When summer turns to autumn and when winter weather is in full force, it’s time to layer up. Layering–with knits, vests, scarves or undershirts–is not only a practical way to keep warm; it also gives you the opportunity to experiment creatively with different looks, adding complexity to your tailored style. In this article, we’ll provide tips on layering when wearing a suit or sport coat.
When we think of layering for the purposes of style, we usually picture visible articles of clothing, but if insulation is your main reason for layering, and you want to look like you normally do when the weather is warmer, an undershirt is the way to go. As discussed in our Undershirt Guide, you’ll find a number of sellers–Collected Threads, NVSBL, Sloane Men, Shirtless, and Ribbed Tee, to name a few–that promote the invisibility of their products: this is the one layer you never want to show.
With this in mind, the usual plain white undershirt is not the ideal choice because it usually does show through, even under a white dress shirt. Fortunately, most of the above companies sell undershirts in multiple colors to help solve this problem. Gray is supposed to be less noticeable, though you can also try to get one in a color that comes close to your skin tone. Versions with various deep-v or scoop necks are also available, so you can still wear them unseen if you go tieless with your top one or two buttons open.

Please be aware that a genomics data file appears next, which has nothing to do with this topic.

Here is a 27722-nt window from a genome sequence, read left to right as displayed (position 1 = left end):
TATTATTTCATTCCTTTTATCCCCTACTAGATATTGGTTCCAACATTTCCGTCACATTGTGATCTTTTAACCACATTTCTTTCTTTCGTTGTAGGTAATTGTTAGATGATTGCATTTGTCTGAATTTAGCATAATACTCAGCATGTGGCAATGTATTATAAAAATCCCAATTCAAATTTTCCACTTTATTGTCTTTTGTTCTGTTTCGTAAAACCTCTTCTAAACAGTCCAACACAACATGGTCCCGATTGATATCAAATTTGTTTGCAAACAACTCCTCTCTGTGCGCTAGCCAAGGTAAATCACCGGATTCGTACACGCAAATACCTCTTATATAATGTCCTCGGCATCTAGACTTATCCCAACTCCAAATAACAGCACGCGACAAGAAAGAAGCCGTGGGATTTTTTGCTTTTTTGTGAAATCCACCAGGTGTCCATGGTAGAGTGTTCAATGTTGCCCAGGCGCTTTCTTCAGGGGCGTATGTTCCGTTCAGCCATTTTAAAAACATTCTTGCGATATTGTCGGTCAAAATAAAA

Keep in mind that layering under your shirt will add bulk, which will tend to make you look less sleek even if you have a thin build. It will likely lead to some bunching at the belly area, especially with slim-fit shirts, or make your shirt ride up, as you now have two layers of fabric moving around under your waistband as you walk, get up and down, and perform your daily activities. An undershirt also doesn’t leave you with the ability to take off layers easily if you get too warm. Still, if you are wearing tailored clothes and want a regular shirt and tie look under a jacket when it’s cold, an undershirt can be a good choice.
Six Techniques for Visible Layering Classic Men’s Clothing